The information provided on this page is updated as of 08/15/2019. Earnest reserves the right to change, pause, or terminate product offerings at any time without notice. Earnest loans are originated by Earnest Operations LLC. California Finance Lender License 6054788. NMLS # 1204917. Earnest Operations LLC is located at 302 2nd Street, Suite 401N, San Francisco, CA 94107. Terms and Conditions apply. Visit https://www.earnest.com/terms-of-service, email us at firstname.lastname@example.org, or call 888-601-2801 for more information on our student loan refinance product.
© 2018 Earnest LLC. All rights reserved. Earnest LLC and its subsidiaries, including Earnest Operations LLC, are not sponsored by or agencies of the United States of America.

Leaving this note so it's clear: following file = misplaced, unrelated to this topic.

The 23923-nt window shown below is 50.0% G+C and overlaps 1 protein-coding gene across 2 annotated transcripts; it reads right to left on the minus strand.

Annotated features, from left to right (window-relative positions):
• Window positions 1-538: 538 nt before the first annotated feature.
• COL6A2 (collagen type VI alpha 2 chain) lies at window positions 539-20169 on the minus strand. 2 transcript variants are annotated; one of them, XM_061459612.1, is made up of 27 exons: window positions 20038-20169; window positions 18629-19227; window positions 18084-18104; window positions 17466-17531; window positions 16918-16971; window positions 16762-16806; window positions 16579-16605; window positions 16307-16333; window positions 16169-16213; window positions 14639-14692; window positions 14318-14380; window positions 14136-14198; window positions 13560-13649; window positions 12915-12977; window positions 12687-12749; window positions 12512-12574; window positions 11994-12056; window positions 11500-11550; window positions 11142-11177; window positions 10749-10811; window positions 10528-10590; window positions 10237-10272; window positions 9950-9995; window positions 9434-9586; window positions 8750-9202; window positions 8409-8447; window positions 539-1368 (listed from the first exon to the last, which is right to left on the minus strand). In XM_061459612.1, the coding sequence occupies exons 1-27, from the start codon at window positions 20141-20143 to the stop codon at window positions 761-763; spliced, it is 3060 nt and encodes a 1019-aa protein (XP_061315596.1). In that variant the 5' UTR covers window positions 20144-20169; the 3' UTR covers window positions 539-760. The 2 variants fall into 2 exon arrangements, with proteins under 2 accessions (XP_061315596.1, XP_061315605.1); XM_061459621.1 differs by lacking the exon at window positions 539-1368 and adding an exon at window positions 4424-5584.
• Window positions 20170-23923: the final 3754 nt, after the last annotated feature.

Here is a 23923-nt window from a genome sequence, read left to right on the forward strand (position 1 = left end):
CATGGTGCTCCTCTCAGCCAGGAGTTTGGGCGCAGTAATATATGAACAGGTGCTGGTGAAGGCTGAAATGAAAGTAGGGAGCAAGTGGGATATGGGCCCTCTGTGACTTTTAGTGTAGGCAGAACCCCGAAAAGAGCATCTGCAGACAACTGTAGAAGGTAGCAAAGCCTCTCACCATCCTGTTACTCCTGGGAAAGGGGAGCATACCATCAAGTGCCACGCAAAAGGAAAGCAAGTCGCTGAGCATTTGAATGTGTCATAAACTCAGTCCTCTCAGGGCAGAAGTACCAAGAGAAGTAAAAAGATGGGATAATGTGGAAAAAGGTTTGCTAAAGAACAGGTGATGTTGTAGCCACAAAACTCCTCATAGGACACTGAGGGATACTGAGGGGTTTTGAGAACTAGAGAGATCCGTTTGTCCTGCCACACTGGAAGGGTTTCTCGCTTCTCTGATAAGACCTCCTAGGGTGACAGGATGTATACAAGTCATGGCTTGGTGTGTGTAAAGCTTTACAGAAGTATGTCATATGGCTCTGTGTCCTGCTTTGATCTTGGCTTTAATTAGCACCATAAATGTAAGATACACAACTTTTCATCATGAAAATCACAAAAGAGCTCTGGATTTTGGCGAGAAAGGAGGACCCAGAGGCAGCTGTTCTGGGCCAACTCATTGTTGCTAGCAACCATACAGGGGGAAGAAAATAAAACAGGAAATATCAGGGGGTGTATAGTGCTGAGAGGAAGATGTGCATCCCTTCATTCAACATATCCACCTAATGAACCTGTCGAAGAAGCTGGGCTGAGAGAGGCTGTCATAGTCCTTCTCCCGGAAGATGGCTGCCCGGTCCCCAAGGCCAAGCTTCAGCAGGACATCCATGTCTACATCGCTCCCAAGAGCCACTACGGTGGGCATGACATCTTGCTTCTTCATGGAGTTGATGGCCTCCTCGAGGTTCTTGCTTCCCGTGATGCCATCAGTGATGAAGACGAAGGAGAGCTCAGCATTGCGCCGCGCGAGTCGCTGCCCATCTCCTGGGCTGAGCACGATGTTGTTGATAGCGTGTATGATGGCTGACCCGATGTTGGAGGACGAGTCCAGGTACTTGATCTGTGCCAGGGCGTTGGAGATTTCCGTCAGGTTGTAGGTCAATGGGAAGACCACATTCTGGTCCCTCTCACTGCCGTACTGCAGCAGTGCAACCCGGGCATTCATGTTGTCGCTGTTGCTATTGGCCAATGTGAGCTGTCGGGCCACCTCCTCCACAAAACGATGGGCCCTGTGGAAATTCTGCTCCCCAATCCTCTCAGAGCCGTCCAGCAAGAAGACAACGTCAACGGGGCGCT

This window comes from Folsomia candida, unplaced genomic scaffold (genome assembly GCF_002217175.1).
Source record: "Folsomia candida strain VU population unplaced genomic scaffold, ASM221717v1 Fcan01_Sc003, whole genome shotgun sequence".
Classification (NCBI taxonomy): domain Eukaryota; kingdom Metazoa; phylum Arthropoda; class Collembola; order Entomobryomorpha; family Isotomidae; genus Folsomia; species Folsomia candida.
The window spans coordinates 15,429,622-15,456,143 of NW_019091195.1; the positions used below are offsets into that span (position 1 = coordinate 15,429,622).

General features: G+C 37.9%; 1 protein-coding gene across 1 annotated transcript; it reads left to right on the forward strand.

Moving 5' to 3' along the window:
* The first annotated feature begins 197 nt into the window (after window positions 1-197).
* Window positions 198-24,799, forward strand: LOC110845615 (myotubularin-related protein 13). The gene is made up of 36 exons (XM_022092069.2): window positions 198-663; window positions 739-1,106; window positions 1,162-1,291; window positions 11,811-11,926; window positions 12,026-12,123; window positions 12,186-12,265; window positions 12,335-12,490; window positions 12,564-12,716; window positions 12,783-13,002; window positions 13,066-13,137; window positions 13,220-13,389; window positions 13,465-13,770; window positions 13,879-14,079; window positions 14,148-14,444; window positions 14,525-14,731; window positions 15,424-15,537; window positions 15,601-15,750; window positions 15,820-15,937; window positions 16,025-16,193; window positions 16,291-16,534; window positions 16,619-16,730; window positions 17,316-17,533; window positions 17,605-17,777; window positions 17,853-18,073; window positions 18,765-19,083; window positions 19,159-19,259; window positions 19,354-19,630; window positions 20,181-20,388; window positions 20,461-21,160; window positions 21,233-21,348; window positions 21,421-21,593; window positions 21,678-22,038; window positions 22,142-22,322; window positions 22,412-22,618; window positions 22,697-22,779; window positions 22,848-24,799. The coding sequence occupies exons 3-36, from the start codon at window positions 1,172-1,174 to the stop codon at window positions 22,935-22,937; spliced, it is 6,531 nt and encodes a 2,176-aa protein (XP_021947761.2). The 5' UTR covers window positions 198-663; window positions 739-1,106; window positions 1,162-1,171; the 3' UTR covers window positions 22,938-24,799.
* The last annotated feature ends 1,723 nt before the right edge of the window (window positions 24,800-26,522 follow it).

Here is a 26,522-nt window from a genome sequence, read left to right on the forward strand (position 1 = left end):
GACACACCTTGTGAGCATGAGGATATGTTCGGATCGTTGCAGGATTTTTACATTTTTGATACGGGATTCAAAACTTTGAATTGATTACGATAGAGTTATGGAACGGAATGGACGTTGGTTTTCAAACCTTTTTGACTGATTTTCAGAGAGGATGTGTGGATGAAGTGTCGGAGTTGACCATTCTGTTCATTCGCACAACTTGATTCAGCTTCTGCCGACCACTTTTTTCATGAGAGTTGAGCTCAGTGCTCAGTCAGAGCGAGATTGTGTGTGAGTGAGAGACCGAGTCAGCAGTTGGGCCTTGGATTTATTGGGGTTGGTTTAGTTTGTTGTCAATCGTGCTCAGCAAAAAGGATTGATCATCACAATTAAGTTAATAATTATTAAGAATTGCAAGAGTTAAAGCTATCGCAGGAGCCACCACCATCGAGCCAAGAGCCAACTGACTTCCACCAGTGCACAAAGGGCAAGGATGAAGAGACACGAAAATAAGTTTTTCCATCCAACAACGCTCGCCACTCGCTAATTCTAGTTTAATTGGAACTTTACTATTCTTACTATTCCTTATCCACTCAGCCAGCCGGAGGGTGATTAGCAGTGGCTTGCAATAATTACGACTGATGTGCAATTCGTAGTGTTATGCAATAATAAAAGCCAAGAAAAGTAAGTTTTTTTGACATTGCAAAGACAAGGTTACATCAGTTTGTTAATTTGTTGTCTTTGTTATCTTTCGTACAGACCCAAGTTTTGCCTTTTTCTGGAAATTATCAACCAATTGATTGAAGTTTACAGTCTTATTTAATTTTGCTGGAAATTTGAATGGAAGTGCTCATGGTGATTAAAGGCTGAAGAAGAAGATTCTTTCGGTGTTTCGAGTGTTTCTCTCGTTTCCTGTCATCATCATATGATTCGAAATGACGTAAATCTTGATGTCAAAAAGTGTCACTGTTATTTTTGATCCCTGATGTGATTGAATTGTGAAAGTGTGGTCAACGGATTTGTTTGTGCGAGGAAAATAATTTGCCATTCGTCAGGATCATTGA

2 Important Disclosures for SoFi.
3 Important Disclosures for Laurel Road.
Laurel Road Disclosures
However, if the borrower chooses to make monthly payments automatically by electronic funds transfer (EFT) from a bank account, the fixed rate will decrease by 0.25%, and will increase back up to the regular fixed interest rate described in the preceding paragraph if the borrower stops making (or we stop accepting) monthly payments automatically by EFT from the designated borrower’s bank account.
However, if the borrower chooses to make monthly payments automatically by electronic funds transfer (EFT) from a bank account, the variable rate will decrease by 0.25%, and will increase back up to the regular variable interest rate described in the preceding paragraph if the borrower stops making (or we stop accepting) monthly payments automatically by EFT from the designated borrower’s bank account.